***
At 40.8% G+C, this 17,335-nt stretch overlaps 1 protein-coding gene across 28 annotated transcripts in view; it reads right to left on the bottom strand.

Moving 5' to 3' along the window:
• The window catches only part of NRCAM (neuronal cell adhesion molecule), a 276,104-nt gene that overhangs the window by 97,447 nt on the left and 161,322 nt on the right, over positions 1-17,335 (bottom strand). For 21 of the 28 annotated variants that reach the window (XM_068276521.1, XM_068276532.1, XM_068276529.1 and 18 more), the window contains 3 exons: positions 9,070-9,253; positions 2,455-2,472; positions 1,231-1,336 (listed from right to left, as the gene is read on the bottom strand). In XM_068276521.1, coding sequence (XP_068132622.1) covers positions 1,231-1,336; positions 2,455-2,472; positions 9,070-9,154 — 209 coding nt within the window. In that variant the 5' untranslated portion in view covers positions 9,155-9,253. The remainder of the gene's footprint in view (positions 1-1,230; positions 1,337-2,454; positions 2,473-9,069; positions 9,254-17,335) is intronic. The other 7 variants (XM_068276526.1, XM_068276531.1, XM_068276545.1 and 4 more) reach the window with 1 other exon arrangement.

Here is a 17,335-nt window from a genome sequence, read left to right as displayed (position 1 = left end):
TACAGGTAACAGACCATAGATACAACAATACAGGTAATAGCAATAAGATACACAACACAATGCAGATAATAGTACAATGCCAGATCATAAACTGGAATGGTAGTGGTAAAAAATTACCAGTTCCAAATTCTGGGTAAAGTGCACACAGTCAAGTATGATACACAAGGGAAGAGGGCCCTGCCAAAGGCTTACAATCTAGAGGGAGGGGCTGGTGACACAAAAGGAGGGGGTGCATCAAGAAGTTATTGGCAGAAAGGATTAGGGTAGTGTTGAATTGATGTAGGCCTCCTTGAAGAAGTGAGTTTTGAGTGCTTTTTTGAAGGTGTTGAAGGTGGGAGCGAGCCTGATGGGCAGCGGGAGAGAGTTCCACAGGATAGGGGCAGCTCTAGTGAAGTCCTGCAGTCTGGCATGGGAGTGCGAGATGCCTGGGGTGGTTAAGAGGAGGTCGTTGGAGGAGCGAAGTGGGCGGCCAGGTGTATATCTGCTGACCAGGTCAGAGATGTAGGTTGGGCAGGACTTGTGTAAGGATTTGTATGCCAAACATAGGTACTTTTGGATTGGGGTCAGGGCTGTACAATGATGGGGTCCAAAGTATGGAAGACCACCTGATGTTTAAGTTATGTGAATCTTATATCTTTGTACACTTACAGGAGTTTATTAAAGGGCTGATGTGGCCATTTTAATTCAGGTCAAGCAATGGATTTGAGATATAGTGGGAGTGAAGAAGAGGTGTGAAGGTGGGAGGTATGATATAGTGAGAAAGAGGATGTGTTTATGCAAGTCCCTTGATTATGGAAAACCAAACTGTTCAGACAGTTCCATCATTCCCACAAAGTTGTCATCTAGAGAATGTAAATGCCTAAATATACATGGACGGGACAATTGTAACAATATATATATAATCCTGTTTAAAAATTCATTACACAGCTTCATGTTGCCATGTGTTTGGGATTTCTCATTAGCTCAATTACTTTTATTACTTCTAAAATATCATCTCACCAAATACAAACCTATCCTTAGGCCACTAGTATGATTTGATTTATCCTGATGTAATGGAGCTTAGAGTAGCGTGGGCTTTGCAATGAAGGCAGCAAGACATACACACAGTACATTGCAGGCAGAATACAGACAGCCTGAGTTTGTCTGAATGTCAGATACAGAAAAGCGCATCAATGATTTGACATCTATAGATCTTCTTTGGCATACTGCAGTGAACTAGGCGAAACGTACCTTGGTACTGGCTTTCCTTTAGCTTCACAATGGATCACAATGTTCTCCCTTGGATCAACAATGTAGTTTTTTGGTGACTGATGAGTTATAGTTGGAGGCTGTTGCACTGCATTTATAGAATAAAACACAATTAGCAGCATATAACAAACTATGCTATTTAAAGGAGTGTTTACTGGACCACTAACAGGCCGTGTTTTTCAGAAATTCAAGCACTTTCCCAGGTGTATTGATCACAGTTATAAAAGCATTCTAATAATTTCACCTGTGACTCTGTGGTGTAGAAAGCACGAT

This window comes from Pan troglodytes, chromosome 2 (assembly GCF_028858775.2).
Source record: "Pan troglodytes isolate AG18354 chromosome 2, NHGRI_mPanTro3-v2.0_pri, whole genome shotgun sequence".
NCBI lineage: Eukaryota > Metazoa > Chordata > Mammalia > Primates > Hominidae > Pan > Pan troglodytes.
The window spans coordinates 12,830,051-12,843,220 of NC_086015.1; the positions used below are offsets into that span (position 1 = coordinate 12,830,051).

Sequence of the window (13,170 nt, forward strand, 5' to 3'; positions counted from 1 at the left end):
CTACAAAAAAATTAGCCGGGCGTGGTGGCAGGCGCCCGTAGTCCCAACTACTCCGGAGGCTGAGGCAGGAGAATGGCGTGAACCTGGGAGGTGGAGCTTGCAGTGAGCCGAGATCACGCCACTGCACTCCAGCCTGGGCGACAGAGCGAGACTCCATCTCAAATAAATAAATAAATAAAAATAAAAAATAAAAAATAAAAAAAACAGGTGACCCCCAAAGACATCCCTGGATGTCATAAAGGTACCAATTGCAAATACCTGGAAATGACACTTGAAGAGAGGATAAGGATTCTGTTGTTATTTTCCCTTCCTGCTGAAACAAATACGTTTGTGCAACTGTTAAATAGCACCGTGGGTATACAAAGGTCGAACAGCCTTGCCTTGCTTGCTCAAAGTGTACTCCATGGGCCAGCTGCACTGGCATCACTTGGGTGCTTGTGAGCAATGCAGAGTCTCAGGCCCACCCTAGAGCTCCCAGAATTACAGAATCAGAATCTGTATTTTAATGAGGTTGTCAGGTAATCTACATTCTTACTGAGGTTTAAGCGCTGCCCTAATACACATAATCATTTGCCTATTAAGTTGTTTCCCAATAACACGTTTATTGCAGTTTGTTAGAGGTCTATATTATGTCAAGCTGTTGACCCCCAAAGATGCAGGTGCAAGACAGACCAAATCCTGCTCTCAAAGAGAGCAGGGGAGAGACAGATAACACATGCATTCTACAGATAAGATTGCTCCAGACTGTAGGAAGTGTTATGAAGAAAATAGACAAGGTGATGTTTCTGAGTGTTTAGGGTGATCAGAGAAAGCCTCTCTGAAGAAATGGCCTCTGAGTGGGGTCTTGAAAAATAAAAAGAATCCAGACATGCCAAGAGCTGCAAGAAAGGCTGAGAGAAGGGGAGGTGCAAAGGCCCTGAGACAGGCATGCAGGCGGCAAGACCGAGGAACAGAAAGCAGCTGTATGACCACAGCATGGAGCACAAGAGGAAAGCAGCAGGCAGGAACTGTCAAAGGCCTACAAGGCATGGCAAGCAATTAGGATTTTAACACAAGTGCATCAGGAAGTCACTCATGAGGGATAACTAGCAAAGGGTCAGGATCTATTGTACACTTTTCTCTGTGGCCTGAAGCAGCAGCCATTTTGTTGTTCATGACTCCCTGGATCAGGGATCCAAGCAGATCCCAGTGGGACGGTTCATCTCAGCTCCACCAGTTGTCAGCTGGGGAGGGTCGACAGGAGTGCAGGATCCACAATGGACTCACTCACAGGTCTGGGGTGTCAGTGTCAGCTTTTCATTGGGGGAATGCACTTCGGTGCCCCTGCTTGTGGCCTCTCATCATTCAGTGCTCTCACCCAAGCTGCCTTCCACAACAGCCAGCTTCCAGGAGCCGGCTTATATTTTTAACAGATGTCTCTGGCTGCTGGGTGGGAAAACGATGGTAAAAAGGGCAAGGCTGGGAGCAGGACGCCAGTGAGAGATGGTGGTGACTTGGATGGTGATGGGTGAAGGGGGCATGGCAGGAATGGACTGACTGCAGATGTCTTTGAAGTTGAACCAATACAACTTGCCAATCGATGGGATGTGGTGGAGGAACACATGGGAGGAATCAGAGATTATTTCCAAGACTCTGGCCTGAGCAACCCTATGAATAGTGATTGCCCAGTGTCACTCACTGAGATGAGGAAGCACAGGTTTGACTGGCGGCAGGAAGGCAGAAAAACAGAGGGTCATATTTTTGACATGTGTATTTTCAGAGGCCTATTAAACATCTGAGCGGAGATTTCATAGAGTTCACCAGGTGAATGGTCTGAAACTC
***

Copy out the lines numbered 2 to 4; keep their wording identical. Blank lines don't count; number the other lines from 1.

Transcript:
Moving 5' to 3' along the window:
• The window catches only part of NRCAM (neuronal cell adhesion molecule), a 276,104-nt gene that overhangs the window by 97,447 nt on the left and 161,322 nt on the right, over positions 1-17,335 (bottom strand). For 21 of the 28 annotated variants that reach the window (XM_068276521.1, XM_068276532.1, XM_068276529.1 and 18 more), the window contains 3 exons: positions 9,070-9,253; positions 2,455-2,472; positions 1,231-1,336 (listed from right to left, as the gene is read on the bottom strand). In XM_068276521.1, coding sequence (XP_068132622.1) covers positions 1,231-1,336; positions 2,455-2,472; positions 9,070-9,154 — 209 coding nt within the window. In that variant the 5' untranslated portion in view covers positions 9,155-9,253. The remainder of the gene's footprint in view (positions 1-1,230; positions 1,337-2,454; positions 2,473-9,069; positions 9,254-17,335) is intronic. The other 7 variants (XM_068276526.1, XM_068276531.1, XM_068276545.1 and 4 more) reach the window with 1 other exon arrangement.

Here is a 17,335-nt window from a genome sequence, read left to right as displayed (position 1 = left end):